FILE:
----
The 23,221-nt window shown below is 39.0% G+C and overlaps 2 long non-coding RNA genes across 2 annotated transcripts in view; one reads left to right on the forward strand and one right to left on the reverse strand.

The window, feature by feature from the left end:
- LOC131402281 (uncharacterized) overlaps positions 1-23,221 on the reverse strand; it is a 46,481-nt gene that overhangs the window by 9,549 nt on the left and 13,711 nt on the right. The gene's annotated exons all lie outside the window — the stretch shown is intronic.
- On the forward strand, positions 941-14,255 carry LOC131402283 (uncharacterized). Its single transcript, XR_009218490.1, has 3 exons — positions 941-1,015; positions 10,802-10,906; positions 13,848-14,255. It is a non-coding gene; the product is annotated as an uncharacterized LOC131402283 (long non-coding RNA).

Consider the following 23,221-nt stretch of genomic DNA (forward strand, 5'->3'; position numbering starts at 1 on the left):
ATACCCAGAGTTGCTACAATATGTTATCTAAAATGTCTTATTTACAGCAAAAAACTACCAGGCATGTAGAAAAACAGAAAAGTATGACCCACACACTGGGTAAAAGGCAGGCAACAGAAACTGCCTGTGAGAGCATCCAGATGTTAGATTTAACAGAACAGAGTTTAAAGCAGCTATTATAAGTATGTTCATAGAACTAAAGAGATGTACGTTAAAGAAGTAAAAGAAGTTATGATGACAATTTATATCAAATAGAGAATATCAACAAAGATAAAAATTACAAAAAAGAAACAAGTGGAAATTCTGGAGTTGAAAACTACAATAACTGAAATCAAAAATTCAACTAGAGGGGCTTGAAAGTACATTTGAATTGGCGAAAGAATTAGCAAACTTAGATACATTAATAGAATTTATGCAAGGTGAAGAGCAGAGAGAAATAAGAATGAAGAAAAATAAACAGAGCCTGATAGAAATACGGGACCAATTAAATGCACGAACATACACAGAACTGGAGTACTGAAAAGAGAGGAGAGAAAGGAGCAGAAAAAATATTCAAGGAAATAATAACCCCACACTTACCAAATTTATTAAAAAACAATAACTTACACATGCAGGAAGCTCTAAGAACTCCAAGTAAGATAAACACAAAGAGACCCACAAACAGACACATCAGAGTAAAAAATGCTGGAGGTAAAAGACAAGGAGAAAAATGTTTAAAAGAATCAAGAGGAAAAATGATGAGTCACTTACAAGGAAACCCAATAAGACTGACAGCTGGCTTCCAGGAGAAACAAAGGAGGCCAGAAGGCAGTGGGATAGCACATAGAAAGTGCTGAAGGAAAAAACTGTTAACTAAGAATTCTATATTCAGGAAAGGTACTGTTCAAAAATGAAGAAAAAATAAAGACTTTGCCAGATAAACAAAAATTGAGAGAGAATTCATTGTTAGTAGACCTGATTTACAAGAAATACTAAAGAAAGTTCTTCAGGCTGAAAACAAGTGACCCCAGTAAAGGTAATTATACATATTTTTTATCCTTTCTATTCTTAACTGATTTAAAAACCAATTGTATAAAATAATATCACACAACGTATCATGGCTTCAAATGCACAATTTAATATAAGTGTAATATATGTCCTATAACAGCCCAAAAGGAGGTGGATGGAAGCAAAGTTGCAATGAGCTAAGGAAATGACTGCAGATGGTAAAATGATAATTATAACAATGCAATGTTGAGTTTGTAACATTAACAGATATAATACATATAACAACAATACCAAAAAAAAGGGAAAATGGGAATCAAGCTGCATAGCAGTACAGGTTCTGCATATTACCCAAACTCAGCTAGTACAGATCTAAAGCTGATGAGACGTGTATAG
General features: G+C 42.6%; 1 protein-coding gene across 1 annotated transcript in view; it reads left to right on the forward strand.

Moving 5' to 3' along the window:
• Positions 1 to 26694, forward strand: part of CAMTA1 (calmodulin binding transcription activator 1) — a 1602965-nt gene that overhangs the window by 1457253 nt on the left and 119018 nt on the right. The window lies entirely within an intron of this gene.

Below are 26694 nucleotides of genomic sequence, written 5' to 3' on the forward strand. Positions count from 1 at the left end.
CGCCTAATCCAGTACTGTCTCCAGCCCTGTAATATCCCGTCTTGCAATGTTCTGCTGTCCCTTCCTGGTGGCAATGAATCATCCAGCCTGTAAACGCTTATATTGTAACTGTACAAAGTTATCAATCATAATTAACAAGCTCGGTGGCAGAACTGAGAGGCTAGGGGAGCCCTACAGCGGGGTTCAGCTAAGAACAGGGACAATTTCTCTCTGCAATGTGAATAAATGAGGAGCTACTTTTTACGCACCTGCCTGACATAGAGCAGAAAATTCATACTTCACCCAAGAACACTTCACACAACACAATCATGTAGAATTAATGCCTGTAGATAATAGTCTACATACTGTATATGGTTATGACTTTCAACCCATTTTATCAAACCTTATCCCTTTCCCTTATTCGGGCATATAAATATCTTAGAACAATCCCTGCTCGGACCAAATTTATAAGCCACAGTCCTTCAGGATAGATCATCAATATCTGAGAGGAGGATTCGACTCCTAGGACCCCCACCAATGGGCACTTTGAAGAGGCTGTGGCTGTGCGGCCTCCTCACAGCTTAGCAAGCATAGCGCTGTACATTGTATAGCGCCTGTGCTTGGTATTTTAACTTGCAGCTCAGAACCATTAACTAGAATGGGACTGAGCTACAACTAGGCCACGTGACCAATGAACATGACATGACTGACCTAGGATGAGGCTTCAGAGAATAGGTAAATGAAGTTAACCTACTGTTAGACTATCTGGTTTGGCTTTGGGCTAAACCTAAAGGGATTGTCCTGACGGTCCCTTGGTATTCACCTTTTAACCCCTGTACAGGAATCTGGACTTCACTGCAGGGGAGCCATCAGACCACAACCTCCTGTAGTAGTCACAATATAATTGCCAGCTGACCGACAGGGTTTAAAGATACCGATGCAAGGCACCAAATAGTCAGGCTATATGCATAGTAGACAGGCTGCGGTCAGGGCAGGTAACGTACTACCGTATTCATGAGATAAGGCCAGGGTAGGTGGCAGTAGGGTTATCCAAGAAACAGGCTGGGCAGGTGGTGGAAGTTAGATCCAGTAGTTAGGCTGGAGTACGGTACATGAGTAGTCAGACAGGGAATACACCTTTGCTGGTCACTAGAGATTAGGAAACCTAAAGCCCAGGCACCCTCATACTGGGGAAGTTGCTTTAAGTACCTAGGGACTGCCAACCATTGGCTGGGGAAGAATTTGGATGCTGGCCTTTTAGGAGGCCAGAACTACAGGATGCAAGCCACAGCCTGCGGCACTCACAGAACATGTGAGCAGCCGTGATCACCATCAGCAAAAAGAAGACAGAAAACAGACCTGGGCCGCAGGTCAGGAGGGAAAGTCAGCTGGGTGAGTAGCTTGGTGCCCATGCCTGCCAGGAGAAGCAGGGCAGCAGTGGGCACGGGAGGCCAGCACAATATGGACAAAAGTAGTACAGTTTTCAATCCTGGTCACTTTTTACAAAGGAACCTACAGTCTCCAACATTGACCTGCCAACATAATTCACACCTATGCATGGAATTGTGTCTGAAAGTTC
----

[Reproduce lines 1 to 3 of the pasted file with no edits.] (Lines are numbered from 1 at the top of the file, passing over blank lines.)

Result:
The 23,221-nt window shown below is 39.0% G+C and overlaps 2 long non-coding RNA genes across 2 annotated transcripts in view; one reads left to right on the forward strand and one right to left on the reverse strand.

The window, feature by feature from the left end:
- LOC131402281 (uncharacterized) overlaps positions 1-23,221 on the reverse strand; it is a 46,481-nt gene that overhangs the window by 9,549 nt on the left and 13,711 nt on the right. The gene's annotated exons all lie outside the window — the stretch shown is intronic.